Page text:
I had promised myself that I would make the pilgrimage down to Chatsworth just to see Stan work. He wouldn't have to talk to me; I would just peer through the glass and watch in amazement while he spun the master lacquer like confectioner's sugar into a gossamer audiophile creation. Hell, now I didn't have to drive all the way to Chatsworth. He was in my virtual backyard!


Neumann SX74 Cutterhead with NiChrome stylus heater wires illuminated from below. The wires resist a small electrical current passing through them, heating up the sapphire, & making for a smoother cut through the nitrocellulose material of the master lacquer. Too little heat = groove wall striations and surface noise, too much heat = lacquer melting under stylus, making groove wall noise and "crackling" sound.



Neumann SX74 Cutterhead with no cutting stylus mounted in the torque tube. Too much downward force while mounting the cutting stylus can "ream out" the torque tube hole, or damage the drive coils and bend the torque tube. Thousands of dollars in repair costs.


I got a strange look from the production manager when I asked about seeing Mr. Ricker and the infamous Neumann VMS70 lathe with the Ortofon DSS821 cutterhead.

He said, "Stan is still down south, man". "All right", I replied. I figured that I could be patient, volunteering for mundane jobs that other people didn't want as a way to learn and have my work be valued. Meanwhile, the production had to continue so I got busy with the tasks at hand.

The U-Matic tapes sent to the CD replicator had to be quality controlled, and all start, stop, and index locations “tight-logged” and typed into a SMPTE PQ code location sheet. The tapes could be scrubbed back and forth by scrolling a jog wheel on a video editing system and listening while watching the audio pattern change on a monitor.


Mo-Fi Sounds Great On Your Hi-Fi

Stan Ricker Passport photo circa 1986, probably right before his trip to the USSR.


Flash forward a few months, and I finally got to meet Stan Ricker in person when I wheeled him up the Studer A80 Preview transport (in Europe, these are known as a "Prelisten" transport). When I brought the Studer into the LP mastering room, Stan came up from underneath the console with several audio cables in his hand. Some seemed to have bare wires on one end, as though he may have yanked them out of something. When I gave him a quizzical look, he just laughed and said in a voice not unlike a pirate, "ah, you don't need those. That was bullshit anyway. It'll sound better without that stuff". We listened to test cuts. He was right. It did sound better.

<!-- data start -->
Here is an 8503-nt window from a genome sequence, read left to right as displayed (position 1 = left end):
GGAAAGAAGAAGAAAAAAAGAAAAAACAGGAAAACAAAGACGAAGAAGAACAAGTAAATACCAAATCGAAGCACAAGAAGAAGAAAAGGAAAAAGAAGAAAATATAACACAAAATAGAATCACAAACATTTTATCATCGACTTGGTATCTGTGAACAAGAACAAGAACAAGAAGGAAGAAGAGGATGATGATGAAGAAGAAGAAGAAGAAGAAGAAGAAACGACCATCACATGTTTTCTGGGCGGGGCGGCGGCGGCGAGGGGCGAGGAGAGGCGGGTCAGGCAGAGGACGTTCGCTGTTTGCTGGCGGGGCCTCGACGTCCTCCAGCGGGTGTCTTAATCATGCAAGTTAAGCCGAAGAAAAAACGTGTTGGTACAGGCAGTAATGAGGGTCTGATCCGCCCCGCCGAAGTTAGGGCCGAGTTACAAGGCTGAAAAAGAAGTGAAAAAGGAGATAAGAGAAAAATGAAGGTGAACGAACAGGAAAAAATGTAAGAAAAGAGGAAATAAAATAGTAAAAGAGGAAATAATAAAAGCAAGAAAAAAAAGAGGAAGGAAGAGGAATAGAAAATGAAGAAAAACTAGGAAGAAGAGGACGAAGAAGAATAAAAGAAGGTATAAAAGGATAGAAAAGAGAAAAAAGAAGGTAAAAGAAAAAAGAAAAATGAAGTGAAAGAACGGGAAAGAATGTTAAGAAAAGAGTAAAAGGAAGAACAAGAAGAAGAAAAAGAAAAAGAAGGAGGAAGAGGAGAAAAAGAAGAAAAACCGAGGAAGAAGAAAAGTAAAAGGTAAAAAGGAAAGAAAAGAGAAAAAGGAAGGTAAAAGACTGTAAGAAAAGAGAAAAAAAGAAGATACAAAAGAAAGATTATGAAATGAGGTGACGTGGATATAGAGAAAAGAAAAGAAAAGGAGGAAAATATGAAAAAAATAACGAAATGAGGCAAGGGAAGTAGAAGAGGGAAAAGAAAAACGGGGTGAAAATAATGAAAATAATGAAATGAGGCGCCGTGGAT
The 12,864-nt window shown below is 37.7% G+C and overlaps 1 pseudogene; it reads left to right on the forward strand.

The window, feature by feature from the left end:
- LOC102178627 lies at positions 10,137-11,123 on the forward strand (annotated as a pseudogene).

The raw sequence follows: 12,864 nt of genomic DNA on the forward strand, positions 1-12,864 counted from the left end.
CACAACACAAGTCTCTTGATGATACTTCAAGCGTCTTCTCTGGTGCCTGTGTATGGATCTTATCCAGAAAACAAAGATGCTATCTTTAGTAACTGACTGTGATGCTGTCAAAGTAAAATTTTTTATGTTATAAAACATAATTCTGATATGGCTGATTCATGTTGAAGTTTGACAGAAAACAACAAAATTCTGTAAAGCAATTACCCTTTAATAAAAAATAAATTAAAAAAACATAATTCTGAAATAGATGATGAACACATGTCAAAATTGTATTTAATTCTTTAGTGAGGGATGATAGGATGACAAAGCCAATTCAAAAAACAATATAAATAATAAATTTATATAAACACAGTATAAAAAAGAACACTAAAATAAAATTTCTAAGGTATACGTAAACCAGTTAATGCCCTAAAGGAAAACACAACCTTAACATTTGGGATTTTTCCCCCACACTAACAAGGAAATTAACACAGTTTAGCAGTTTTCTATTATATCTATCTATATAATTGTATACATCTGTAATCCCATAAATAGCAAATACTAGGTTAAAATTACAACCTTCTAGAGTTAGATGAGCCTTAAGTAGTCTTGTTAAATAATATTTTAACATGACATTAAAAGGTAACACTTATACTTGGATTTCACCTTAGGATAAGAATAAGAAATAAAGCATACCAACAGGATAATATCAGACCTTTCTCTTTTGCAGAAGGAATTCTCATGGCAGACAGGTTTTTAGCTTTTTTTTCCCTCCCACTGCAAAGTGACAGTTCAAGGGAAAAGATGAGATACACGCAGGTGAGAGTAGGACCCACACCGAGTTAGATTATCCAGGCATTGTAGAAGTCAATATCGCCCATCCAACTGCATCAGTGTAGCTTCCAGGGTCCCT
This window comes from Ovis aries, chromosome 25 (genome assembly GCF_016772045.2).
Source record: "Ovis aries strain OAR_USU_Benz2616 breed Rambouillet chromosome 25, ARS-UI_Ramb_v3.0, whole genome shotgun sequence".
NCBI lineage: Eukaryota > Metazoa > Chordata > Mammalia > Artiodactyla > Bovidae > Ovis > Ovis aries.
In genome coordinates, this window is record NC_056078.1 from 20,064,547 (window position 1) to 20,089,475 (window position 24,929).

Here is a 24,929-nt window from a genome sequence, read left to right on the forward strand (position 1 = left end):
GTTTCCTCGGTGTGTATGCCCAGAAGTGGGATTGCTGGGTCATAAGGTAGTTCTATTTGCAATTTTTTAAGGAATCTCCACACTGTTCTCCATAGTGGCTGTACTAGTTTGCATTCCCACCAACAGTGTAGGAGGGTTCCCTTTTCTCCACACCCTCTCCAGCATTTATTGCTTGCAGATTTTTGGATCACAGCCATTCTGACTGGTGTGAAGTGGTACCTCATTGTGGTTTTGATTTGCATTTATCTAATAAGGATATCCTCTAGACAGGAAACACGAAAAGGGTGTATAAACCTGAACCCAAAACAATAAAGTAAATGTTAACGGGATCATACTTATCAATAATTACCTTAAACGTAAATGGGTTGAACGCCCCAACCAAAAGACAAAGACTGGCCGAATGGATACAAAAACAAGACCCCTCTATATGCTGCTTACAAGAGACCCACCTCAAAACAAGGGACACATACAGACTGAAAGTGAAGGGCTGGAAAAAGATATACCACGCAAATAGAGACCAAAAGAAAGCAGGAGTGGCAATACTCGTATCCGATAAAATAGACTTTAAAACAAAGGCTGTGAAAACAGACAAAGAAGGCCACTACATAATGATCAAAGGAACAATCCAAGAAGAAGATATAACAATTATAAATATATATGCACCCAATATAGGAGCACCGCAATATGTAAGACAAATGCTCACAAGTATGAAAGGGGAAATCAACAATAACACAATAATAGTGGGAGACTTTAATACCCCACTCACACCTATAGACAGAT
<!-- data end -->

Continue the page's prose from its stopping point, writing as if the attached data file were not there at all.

After that, I called him the "Manic Mechanic". I asked a million questions. If one of them struck him as particularly interesting, he would say with a grin, "isn't that a bag of grapes?"

I asked why the Preview Studer seemed to have two sets of reproducer amplifiers, but no record electronics.

Mobile Fidelity has always had an "all-analog" cutting system, meaning that when a project comes to us on a reel to reel tape, the signal path is completely analog from both the preview playback head/reproducer amplifier to the pitch and depth computer (essentially a device to ensure proper spacing between the cut grooves). The signal path from the program playback head / repro amp through the signal path to the lathe cutterhead is also all analog.


Tape path diagram shows possible tape delay positions (marked in tape ips and platter rotation speed) between "Preview" and "Program" Reproduce heads for proper Pitch and Depth alignment, reducing overcuts/groove crash or liftouts due to vertical modulation.